Cocksworth Reveals LLF Failings

Bishop of Coventry Reveals LLF Failings
Question of Doctrinal Change has not been Answered

Bishop Christopher Cocksworth, chair of the Living in Love and Faith (LLF) Co-ordinating Group from 2017 to 2020, has written a personal reflection on the LLF debate at General Synod in February. He indicates that the House (and College) of Bishops rushed the last and vital stage of their process, and that the proposed prayers had not been adequately scrutinised. The Bishops’ failure to publish their Pastoral Guidance in tandem with the other material is also identified as an error, which led to more questions than answers at Synod.

This reflection from the Bishop of Coventry contains some of the episcopal wishful thinking within the process: “Most of the prayers  themselves — all of them optional — are without controversy and the two prayers for (for not of) God’s blessing seek to bless not the relationship itself, whether civil marriage, civil partnership, or an otherwise committed and faithful relationship, but the people, that they may  — as one of the prayers puts it — ‘rejoice in hope and be sustained in love.’ Moreover, an important note states that the prayers are “‘neither contrary to nor indicative of any departure from the doctrine of the Church of England in any essential matter,’ including but not limited to the definition of marriage in Canon B30.”

However this hopeful statement is tempered by a hard look at the Synod proceedings. “[We bishops] allowed ourselves to hurry the last and vital stage. We did not give the time and attention to hone the response and scrutinise the prayers with the great care that was needed for documents put into the synodical process and, in so doing, to check whether there was a sufficiently common mind among us to find secure expression in common texts.

“Furthermore, we promised pastoral guidelines on the practical outworking of the provision, with all their complex legal and theological questions, at a later point, rather than offering them alongside the liturgical provision. The result was that the response and prayers raised more questions than they answered, questions that could not be answered by the entirely reasonable probing of the synod. As well as other consequences, it soon became clear that different bishops had, after all, different understandings of what was being provided.”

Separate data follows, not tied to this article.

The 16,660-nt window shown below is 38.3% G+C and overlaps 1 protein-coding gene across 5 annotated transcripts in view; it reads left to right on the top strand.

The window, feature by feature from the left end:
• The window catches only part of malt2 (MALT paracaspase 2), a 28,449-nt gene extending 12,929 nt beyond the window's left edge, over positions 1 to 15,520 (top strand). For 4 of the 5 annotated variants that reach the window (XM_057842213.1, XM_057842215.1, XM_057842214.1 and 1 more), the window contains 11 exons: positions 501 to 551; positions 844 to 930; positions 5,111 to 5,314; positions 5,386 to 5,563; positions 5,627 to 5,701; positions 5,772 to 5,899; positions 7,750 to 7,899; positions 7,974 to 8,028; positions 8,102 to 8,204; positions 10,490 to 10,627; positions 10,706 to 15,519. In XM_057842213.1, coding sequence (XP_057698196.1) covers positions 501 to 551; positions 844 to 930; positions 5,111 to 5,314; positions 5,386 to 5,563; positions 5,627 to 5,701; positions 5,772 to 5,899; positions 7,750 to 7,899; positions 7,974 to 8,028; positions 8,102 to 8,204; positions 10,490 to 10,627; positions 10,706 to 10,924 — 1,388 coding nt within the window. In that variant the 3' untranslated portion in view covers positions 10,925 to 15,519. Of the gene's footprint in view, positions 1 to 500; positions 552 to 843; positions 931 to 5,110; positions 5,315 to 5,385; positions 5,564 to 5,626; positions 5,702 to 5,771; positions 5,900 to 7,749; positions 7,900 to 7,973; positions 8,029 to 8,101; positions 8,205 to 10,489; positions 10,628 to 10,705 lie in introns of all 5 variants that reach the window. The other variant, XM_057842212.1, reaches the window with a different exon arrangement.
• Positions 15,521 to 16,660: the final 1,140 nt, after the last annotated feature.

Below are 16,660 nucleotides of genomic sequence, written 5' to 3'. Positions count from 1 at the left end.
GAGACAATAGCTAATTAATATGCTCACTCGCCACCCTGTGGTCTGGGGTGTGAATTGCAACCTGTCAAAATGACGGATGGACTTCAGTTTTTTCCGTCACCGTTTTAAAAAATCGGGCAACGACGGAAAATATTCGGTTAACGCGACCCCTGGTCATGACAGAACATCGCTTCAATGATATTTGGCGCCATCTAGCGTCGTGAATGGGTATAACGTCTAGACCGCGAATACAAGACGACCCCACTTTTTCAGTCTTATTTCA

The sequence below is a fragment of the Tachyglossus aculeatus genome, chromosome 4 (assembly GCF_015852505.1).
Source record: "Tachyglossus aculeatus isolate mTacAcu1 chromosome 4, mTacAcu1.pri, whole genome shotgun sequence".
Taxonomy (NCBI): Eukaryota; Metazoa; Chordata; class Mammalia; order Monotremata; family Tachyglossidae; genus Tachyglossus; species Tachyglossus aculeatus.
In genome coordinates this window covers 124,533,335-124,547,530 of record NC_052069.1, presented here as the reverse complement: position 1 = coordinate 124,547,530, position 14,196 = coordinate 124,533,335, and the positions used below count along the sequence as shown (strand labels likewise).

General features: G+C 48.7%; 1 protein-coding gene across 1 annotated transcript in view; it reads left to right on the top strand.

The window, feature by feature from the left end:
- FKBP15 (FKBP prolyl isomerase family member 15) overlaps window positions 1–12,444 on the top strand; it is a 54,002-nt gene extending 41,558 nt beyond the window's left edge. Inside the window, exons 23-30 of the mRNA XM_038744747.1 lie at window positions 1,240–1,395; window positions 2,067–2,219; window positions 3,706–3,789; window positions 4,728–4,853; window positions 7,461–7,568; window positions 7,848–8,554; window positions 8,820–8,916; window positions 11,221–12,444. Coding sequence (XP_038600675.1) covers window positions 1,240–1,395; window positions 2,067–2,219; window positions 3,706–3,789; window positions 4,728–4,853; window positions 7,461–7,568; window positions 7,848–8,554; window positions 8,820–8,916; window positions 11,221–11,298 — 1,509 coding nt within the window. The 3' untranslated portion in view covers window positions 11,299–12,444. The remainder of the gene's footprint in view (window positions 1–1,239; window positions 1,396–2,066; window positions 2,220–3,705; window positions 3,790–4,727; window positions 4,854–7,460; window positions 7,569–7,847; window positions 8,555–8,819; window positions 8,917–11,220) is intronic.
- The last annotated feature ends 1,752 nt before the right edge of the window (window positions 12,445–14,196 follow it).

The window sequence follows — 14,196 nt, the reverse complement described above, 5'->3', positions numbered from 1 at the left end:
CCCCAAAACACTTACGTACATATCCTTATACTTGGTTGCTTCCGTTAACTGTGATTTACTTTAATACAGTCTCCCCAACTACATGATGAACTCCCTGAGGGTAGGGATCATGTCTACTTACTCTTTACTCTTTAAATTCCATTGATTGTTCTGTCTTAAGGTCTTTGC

The Bishop provides this assessment of the present situation: “The prayers are only drafts. They have not been commended. So we now move into the fourth stage of LLF. It is likely to be the most difficult. The risk of sustained and systemic disruption to the life of the Church of England has risen, the knock-on effects of the Synod vote to the structures of the Anglican Communion are already being seen (as evidenced by the recent meeting of ACC), and the Anglican contribution to the unity of the universal Church has become less clear.”

Bishop Cocksworth asked key questions about a number of areas, including the leadership and trustworthiness of Bishops and the liturgical issues. He also mentioned some specific concerns: legally, practically and theologically.

He raised these questions on the legality of the proposals: Is the provision genuinely consistent with the doctrine of the Church of England, and does it pass the strict canonical test it has set itself? Is its distinction (novel for the Church of England) between civil marriage and Holy Matrimony secure?

Practical issues included: How is the conscience of clergy and parishes who find themselves unable to use some or all of the liturgical provision to be respected? What level of pastoral provision will be needed for those who could not use them, and should it involve… serious forms of structural differentiation? Will clergy of the same sex be free to enter into civil marriage?

The Bishop identified these theological questions: Can the distinction between blessing a couple as people before God, rather than their relationship, carry the theological weight that is placed upon it? What is the provision saying or implying about the permissibility or otherwise of sexual intimacy in relationships of the same sex, and in opposite sex relationships that the Church does not recognise as marriage, and what is its theological case? How will the Church of England explain to other churches of the Communion, and its ecumenical partners, and the other major religions of its land, what exactly it is commending and provide the necessary theological reasoning?

Bishop Cocksworth is to be commended for an honest appraisal. There are disturbing revelations within it, most notably that the bishops have no answer to the question: Is the provision genuinely consistent with the doctrine of the Church of England, and does it pass the strict canonical test it has set itself?

As has been widely claimed through the Anglican Communion, the Church of England Bishops cannot demonstrate that the prayers are not a departure from the doctrine of the Church. It is mere assertion on their part. Their ‘theology of blessing’ has not been adequately defined or worked out, Prayers have been proposed without an underlying foundation for them. How can one insist on a distinction between ‘Prayers of blessing’ and ‘Prayers for blessing’, or between praying for two people rather than their relationship, when these nuances do not have any weighty theological reflection behind them anyway? 

In truth, these proposals were not ready to be brought before General Synod in February. Why should Synod proceed with this in July when the Bishops did not do their homework in the first place?